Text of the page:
Thomas Heywood

George Macdonald, in England's Antiphon (1868; 1890) 135.

About the same age as Ben Jonson, though the date of his birth is unknown, I now come to mention Thomas Heywood, a most voluminous writer of plays, who wrote also a book, chiefly in verse, called The Hierarchy of the Blessed Angels, a strange work, in which, amongst much that is far from poetic, occur the following remarkable metaphysico-religious verses. He had strong Platonic tendencies, interesting himself chiefly however in those questions afterwards pursued by Dr. Henry More, concerning witches and such like subjects, which may be called the shadow of Platonism.

I have wandered like a sheep that's lost,
To find Thee out in every coast:
Without I have long seeking bin,
Whilst thou, the while, adbid'st within.
Through every broad street and strait lane
Of this world's city, but in vain,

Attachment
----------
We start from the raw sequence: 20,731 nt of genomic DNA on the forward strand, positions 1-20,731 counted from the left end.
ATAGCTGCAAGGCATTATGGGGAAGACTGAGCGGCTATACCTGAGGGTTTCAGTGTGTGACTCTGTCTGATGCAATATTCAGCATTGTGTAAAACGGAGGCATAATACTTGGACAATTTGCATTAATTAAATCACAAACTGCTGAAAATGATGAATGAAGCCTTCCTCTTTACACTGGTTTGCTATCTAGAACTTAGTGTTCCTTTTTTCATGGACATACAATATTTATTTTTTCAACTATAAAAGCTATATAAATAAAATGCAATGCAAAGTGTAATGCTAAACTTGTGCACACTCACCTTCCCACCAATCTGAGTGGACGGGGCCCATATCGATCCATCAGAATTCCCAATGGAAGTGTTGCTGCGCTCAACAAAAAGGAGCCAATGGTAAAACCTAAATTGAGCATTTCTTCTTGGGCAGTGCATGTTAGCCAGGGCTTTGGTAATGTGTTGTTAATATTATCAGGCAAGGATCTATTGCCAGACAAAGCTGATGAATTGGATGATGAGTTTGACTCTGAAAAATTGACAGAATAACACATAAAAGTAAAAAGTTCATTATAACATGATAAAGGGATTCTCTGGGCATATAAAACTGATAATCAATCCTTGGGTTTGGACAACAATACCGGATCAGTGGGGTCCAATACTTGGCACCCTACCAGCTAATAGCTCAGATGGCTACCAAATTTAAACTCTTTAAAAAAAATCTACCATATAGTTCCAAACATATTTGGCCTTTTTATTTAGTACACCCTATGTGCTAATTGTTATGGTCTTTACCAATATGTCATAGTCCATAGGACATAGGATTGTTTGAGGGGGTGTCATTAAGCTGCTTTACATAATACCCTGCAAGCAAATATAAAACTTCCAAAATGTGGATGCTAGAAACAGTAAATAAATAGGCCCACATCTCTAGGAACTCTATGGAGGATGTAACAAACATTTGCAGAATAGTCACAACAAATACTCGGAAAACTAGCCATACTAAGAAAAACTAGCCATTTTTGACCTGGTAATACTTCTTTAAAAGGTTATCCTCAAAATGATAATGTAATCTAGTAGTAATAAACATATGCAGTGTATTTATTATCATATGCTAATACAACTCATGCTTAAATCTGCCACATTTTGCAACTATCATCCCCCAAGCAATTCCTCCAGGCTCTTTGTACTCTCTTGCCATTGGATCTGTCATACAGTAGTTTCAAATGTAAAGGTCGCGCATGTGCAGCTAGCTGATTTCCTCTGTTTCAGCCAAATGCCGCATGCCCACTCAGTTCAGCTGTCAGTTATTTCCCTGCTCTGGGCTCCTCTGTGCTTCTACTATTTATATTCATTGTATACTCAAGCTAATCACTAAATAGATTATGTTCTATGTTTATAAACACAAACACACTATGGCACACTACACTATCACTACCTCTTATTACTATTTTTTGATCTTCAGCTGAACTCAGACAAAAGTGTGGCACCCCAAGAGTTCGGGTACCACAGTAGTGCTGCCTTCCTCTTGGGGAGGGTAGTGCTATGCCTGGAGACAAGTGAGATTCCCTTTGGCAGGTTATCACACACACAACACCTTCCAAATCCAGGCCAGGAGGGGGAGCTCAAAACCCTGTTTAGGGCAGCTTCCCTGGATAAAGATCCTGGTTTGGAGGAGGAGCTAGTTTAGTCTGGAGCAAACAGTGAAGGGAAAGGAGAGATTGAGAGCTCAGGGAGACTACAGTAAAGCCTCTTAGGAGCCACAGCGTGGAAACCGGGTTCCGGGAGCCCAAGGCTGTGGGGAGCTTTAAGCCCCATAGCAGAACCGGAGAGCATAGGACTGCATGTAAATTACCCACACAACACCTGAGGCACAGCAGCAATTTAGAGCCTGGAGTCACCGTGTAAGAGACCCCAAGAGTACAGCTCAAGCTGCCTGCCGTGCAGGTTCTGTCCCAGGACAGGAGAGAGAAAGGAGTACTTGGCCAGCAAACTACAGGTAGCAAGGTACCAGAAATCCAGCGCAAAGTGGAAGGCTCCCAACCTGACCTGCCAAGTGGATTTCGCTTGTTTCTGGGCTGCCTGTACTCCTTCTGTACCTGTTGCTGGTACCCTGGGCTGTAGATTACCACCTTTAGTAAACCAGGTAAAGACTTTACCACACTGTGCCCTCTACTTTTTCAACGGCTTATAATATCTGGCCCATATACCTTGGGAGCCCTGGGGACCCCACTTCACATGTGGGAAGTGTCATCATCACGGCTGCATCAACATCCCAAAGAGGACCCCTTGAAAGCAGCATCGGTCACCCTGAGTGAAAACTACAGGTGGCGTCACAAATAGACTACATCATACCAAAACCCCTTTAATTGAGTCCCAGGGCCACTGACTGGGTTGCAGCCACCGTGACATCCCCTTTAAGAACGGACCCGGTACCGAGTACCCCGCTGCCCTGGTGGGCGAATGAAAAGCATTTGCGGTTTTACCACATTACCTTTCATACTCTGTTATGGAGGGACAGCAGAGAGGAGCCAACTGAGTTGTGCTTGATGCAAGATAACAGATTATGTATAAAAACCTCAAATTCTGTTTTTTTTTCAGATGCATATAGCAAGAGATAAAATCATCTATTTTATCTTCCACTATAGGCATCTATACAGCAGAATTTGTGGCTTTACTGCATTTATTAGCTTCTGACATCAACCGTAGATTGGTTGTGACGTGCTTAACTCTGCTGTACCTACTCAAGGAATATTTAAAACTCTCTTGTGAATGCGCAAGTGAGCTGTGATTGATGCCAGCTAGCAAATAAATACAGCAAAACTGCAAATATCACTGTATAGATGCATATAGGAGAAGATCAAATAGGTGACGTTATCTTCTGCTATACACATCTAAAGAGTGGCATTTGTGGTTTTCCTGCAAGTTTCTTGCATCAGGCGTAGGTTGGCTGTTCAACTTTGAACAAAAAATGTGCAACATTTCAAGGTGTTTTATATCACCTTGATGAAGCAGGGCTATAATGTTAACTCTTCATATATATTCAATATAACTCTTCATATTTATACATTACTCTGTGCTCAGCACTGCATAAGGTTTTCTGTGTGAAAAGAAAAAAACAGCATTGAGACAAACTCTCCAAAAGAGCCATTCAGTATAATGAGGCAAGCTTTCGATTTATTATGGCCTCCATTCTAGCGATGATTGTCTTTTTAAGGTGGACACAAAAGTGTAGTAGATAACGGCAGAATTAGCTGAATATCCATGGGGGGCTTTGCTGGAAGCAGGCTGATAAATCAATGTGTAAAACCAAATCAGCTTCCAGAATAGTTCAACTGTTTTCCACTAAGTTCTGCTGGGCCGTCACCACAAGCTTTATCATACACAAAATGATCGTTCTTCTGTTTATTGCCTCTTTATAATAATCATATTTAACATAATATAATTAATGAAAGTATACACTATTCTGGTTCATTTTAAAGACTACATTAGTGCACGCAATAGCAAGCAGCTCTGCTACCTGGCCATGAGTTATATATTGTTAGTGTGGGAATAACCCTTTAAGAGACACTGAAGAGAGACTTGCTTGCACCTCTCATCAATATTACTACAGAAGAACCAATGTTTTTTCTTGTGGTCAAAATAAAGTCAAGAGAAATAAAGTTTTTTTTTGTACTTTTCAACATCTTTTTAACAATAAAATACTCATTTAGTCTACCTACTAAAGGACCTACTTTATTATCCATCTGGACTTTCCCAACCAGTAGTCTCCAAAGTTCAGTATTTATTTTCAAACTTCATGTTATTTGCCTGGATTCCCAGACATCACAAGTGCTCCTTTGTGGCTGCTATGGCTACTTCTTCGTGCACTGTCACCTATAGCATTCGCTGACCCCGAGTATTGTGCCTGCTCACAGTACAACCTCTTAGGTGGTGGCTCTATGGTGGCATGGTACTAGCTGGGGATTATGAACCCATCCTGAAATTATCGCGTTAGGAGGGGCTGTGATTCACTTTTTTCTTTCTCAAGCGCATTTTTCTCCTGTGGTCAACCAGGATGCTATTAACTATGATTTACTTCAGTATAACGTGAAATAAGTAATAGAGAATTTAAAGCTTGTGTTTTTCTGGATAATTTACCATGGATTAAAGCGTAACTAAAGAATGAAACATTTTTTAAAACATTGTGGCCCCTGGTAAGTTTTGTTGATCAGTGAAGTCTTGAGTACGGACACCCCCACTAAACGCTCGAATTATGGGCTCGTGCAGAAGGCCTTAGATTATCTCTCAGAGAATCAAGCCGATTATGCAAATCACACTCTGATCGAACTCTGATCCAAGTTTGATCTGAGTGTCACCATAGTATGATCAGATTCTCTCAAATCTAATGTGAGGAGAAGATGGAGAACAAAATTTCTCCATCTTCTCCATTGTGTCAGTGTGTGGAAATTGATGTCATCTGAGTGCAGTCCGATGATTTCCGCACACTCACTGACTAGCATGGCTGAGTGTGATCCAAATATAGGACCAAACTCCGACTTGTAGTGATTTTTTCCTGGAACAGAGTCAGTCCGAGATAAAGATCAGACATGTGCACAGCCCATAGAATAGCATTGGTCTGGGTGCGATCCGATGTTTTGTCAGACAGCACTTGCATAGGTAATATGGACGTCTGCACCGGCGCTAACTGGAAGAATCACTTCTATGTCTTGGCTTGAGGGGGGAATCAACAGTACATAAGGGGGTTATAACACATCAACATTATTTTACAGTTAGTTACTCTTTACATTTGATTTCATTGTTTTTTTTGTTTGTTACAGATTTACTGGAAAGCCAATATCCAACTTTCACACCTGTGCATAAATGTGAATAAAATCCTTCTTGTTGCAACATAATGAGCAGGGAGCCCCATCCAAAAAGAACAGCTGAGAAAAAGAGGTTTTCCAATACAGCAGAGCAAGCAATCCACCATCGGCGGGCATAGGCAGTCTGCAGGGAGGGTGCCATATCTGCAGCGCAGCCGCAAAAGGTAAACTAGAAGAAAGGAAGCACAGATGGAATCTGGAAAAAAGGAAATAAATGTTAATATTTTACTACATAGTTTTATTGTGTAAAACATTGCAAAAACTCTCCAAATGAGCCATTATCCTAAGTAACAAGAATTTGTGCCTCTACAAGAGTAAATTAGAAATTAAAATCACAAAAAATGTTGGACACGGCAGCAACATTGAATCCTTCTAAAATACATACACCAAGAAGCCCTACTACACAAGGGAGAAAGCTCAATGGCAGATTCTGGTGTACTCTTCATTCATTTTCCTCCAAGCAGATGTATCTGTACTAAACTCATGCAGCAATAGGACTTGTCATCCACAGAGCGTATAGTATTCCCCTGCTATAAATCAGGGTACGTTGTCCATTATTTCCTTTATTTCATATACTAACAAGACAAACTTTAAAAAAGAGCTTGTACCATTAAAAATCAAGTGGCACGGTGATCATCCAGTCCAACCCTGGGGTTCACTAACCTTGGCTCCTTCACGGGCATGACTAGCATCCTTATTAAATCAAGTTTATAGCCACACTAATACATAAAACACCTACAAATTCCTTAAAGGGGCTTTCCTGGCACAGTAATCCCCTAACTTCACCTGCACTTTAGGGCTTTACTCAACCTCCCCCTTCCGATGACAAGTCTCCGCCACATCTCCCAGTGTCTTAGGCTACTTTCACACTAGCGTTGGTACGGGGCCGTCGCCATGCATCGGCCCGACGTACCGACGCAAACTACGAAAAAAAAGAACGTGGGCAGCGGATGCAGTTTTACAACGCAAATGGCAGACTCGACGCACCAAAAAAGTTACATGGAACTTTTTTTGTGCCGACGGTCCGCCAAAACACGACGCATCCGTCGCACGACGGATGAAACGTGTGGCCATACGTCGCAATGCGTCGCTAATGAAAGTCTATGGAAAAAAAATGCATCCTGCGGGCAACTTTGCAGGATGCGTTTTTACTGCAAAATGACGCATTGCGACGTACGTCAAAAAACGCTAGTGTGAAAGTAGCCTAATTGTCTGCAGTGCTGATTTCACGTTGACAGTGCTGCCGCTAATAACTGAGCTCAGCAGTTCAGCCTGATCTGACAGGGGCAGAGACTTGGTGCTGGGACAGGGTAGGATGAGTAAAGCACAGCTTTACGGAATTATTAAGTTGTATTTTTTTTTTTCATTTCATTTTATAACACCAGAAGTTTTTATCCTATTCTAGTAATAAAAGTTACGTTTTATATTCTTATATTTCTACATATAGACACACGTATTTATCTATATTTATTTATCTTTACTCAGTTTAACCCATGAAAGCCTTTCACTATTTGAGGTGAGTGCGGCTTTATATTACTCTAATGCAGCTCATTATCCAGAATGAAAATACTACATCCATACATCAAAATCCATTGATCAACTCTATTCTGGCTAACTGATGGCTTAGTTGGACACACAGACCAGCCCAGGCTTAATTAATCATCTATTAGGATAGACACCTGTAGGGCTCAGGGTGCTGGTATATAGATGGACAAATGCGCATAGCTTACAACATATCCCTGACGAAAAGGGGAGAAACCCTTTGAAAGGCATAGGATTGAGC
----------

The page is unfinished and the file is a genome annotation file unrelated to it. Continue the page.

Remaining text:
I have enquired. The reason why?
I sought thee ill: for how could I
Find thee abroad, when thou, mean space,
Hadst made within thy dwelling place [....]

Very remarkable verses for a dramatist! They indicate substratum enough for any art if only the art be there. Even those who cannot enter into he philosophy of them, which ranks him among the mystics of whom I have yet to speak, will understand a good deal of it symbolically: for how could he be expected to keep his poetry and his philosophy distinct when of themselves they were so ready to run into one; or in verse to define carefully betwixt degree and kind, when kinds themselves may rise by degrees? To distinguish without separating; to be able to see that what in their effects upon us are quite different, may yet be a grand flight of ascending steps, "to stop — no record hath told where," belongs to the philosopher who is not born mutilated, but is a poet as well.